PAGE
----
Forrester Research recently released its findings that email marketing spend in the US will reach $2 billion by 2014. This year, the value is around US$1.2 billion. Some may wonder why is this so.
Email marketing has been with us for a while, longer than paid search or microblogging technologies and whose effectiveness coupled with bad reputation of spam. Forrester Research Vice President and Principal Analyst David Daniels revealed that the increase of spending will just represent wasted marketing budgets as direct marketers will waste US$144 million on inefficient campaigns, and continuously lacking relevance. Therefore, more emails will be sent out, but most of them will not reach their intended audience.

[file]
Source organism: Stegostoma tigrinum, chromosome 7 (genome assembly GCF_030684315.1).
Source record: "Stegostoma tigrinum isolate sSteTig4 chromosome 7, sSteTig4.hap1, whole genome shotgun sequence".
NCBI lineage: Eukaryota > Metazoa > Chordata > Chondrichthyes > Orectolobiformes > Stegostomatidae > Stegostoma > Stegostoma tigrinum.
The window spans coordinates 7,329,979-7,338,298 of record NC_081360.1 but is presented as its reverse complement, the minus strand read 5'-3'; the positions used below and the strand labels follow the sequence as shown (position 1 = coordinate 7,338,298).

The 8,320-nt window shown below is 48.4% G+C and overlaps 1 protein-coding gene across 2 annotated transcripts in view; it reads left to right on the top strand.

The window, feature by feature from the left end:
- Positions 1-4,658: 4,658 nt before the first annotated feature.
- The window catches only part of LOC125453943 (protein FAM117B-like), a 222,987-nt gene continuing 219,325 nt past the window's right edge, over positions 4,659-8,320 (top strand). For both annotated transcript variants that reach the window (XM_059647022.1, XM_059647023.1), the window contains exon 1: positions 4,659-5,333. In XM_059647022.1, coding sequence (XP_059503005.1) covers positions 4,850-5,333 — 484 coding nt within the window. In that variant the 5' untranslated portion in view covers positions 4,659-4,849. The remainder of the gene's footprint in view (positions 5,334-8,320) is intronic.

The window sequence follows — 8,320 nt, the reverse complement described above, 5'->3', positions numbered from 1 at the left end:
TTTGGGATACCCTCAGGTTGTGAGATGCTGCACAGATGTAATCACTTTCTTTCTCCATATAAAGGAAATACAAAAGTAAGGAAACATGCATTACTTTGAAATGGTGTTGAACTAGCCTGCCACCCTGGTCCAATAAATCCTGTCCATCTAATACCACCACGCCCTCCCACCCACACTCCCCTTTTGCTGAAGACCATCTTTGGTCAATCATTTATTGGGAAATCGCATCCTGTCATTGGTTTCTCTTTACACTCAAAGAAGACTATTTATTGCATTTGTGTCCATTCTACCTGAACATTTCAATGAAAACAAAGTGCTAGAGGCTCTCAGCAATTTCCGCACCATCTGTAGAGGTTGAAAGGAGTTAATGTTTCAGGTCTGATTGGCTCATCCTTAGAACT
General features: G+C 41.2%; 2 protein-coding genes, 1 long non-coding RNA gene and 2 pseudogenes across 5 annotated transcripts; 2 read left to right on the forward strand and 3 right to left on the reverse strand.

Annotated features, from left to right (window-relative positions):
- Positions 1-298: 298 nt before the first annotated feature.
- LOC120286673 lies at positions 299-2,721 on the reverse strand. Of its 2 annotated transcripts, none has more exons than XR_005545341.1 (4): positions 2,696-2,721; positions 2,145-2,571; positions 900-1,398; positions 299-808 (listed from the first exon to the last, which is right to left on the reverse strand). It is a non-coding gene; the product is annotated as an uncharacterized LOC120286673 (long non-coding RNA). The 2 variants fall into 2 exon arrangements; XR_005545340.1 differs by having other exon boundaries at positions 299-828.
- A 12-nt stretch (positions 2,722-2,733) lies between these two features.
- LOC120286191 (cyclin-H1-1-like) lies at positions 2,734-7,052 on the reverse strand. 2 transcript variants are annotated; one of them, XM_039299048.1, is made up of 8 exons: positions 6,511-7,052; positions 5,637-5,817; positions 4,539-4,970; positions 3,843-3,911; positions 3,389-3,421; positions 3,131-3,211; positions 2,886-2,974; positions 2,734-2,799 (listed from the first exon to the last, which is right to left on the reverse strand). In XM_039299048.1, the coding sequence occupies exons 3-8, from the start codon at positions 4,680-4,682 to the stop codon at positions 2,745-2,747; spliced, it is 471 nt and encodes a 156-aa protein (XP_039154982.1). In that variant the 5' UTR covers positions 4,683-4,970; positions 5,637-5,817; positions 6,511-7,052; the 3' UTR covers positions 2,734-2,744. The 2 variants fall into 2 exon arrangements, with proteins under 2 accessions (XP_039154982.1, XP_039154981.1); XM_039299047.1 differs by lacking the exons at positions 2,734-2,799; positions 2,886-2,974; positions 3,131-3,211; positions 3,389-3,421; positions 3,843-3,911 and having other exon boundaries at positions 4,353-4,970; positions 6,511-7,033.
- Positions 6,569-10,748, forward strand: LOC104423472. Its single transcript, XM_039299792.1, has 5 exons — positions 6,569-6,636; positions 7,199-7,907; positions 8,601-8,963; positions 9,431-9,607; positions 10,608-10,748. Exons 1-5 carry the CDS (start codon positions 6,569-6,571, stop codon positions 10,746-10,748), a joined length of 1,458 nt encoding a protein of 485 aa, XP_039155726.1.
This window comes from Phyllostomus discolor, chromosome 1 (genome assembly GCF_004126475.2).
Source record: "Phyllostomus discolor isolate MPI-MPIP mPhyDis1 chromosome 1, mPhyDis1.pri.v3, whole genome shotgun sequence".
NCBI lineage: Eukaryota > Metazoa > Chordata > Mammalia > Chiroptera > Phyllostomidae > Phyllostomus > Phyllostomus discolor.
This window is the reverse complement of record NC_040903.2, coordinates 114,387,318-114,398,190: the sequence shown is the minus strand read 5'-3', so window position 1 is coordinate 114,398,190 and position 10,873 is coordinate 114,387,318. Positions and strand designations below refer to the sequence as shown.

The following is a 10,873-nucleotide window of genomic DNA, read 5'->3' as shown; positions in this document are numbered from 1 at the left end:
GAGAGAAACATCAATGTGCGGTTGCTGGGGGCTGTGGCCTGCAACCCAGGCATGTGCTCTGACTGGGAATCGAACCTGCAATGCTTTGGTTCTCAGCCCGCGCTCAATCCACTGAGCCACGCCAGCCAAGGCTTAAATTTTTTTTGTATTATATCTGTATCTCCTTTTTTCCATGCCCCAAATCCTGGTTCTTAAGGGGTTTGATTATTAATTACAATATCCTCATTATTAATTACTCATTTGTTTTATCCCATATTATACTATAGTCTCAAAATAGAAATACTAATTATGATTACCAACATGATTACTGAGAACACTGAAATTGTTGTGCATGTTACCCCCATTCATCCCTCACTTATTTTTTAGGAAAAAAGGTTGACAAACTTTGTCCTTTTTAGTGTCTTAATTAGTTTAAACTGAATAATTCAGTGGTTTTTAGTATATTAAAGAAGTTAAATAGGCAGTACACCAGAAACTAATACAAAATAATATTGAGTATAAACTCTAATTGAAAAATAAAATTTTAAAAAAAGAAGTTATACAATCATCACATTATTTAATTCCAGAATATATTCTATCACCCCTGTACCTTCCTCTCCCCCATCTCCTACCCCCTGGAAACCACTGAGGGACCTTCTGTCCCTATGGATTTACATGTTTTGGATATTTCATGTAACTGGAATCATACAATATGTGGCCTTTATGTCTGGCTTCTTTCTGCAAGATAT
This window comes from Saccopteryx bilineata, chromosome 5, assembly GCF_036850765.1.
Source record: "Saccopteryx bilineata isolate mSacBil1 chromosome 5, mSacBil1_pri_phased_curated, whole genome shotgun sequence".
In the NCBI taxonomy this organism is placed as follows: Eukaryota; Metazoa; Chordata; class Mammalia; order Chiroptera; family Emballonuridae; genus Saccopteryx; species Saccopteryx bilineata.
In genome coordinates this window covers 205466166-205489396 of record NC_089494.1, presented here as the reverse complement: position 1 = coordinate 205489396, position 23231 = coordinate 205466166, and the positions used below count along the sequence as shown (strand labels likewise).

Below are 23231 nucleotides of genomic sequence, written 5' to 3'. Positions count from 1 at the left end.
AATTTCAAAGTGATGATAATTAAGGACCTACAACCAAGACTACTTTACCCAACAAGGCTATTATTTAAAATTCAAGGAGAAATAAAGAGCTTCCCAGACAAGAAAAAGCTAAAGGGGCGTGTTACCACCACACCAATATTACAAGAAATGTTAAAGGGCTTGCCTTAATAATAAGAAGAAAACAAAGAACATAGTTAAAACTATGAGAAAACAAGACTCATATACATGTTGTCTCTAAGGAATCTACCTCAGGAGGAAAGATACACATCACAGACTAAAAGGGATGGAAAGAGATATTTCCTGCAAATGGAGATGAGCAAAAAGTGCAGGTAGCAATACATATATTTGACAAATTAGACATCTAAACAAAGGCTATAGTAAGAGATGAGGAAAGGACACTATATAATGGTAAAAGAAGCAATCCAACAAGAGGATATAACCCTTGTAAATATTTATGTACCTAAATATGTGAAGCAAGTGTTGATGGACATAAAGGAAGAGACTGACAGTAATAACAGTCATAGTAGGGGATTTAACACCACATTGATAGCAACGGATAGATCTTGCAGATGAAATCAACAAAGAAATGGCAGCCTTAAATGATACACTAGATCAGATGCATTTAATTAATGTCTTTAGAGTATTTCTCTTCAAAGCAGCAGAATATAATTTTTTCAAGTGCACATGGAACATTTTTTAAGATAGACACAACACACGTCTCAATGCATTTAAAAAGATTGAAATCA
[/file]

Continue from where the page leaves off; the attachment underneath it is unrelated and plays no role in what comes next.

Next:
The reason for the increased allocation is primarily because of lower costs of sending emails and increased popularity of email marketing to marketers and users. Unfortunately, the US$144 million is quite a hefty amount to waste, especially if it would mean email recipients get 9,000 more marketing emails yet their response remains unchanged. 9,000 more marketing mails in 2014 means 24 more emails per day will reach our inbox. That naturally leads users to be more discriminating on what they read; it's easy to dismiss an email if a user doesn't understand its message clearly in say, a few seconds.